Do you often wake up with a sore jaw or teeth that feel worn down? You might be experiencing bruxism, a common but often overlooked dental condition. Bruxism refers to the habit of grinding or clenching your teeth, often unconsciously. Let’s have a look at the causes, symptoms, and treatment options for bruxism, as suggested by a King of Prussia periodontics specialist.
Causes of Bruxism-
- Malocclusion: Misaligned teeth, also known as malocclusion, are believed to cause bruxism. When your teeth aren’t aligned properly, your body may resort to clenching and grinding them together to find comfort.
- Stress and Anxiety: Anxiety and stress are frequently linked to bruxism. As a physiologic reaction to stress or worry, some people clench their jaws or grind their teeth.
- Medications and Substances: Some medications, like antidepressants as well as recreational drugs, can induce bruxism in their users. The risk of teeth grinding may also be heightened when you consume copious quantities of alcohol or coffee.
Symptoms of Bruxism-
- Worn Down Teeth: Due to repeated clenching, bruxism can gradually wear down your tooth enamel, leading to tooth sensitivity and increased risk of cavities.
- Teeth Grinding Sounds: A partner or family member might notice the sound of grinding or clenching during your sleep.
- Morning Jaw Pain: If you frequently wake up with a sore or tense jaw, it could be due to bruxism.
- Tooth Sensitivity: Bruxism can lead to tooth sensitivity as the enamel wears down from the constant friction.
- Headaches: Frequent tension headaches can be attributed to bruxism, especially if you’re experiencing it on waking up.
- Earaches: Another indicator of bruxism is ear pain. The pressure generated by clenching or grinding may lead to earaches.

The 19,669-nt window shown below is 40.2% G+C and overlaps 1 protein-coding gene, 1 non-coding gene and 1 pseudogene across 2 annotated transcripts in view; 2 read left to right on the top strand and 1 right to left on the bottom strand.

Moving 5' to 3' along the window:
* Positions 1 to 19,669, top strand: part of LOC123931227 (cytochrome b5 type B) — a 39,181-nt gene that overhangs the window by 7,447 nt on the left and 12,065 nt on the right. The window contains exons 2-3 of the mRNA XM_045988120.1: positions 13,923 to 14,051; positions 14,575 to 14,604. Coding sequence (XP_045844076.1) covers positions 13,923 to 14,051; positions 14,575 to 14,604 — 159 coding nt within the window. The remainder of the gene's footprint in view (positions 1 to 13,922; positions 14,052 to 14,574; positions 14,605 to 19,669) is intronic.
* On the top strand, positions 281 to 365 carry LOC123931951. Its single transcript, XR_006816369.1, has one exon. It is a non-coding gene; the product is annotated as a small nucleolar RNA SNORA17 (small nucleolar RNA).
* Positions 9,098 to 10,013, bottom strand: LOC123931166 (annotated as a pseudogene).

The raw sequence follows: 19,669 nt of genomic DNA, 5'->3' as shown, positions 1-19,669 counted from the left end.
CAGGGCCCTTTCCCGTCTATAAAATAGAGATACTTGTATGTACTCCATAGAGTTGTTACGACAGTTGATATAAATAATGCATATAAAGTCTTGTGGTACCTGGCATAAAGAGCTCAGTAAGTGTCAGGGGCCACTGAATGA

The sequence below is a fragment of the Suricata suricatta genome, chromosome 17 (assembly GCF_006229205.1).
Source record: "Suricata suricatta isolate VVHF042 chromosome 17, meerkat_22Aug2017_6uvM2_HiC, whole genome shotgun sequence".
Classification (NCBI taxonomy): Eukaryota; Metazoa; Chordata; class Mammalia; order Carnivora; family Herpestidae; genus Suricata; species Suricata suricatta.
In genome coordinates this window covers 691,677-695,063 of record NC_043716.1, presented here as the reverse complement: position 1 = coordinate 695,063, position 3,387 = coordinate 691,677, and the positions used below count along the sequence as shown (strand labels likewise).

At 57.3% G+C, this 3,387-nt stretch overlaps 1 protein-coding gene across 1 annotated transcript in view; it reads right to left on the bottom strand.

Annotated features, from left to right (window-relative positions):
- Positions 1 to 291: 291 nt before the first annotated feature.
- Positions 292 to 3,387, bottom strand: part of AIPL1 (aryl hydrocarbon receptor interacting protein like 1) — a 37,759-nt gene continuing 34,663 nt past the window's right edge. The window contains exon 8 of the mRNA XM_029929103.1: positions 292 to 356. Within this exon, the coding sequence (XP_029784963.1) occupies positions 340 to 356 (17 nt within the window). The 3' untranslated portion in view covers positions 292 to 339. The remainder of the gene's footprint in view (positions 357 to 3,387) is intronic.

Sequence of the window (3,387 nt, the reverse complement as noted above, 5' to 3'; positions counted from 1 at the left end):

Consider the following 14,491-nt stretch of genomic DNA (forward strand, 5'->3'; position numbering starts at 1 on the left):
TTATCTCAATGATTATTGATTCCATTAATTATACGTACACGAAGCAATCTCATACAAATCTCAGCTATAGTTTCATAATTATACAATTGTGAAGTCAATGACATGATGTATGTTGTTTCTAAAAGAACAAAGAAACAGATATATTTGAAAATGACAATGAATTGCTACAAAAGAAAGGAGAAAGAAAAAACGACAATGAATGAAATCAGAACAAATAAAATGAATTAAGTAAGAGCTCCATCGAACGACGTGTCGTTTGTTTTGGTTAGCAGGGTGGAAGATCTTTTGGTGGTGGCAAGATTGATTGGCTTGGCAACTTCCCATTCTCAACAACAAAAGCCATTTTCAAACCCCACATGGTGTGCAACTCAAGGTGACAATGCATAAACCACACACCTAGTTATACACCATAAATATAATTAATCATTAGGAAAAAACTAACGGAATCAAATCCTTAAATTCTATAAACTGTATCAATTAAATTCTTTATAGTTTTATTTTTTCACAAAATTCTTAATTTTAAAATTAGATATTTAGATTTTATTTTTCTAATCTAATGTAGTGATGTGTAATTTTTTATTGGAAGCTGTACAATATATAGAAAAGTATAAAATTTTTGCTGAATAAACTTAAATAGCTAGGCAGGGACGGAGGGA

Treatment for Bruxism-
- Mouthguards: Your dentist can create a custom-fit mouthguard that you wear at night. This dental guard will save your teeth from additional harm and relax your jaw muscles.
- Stress Management: One of the leading causes of bruxism is stress and anxiety, both of which may be relieved by stress management strategies like hobby pursuance or practicing mindfulness.
- Behavioral Therapy: Cognitive-behavioral therapy (CBT) may be helpful in overcoming teeth-grinding in certain patients.
- Medications: When nothing works, your medical professional may prescribe medicine such as muscle relaxants or anti-anxiety drugs to help you cope.
- Dental Corrections: Orthodontic or restorative dental work may be suggested if it is determined that crooked teeth are a contributing factor to your bruxism.
Bruxism is a frequent dental condition that can lead to oral problems and discomfort. If you’re experiencing any of the above-mentioned symptoms, it is advisable to seek professional assistance from a dentist for an accurate diagnosis and appropriate treatment recommendations.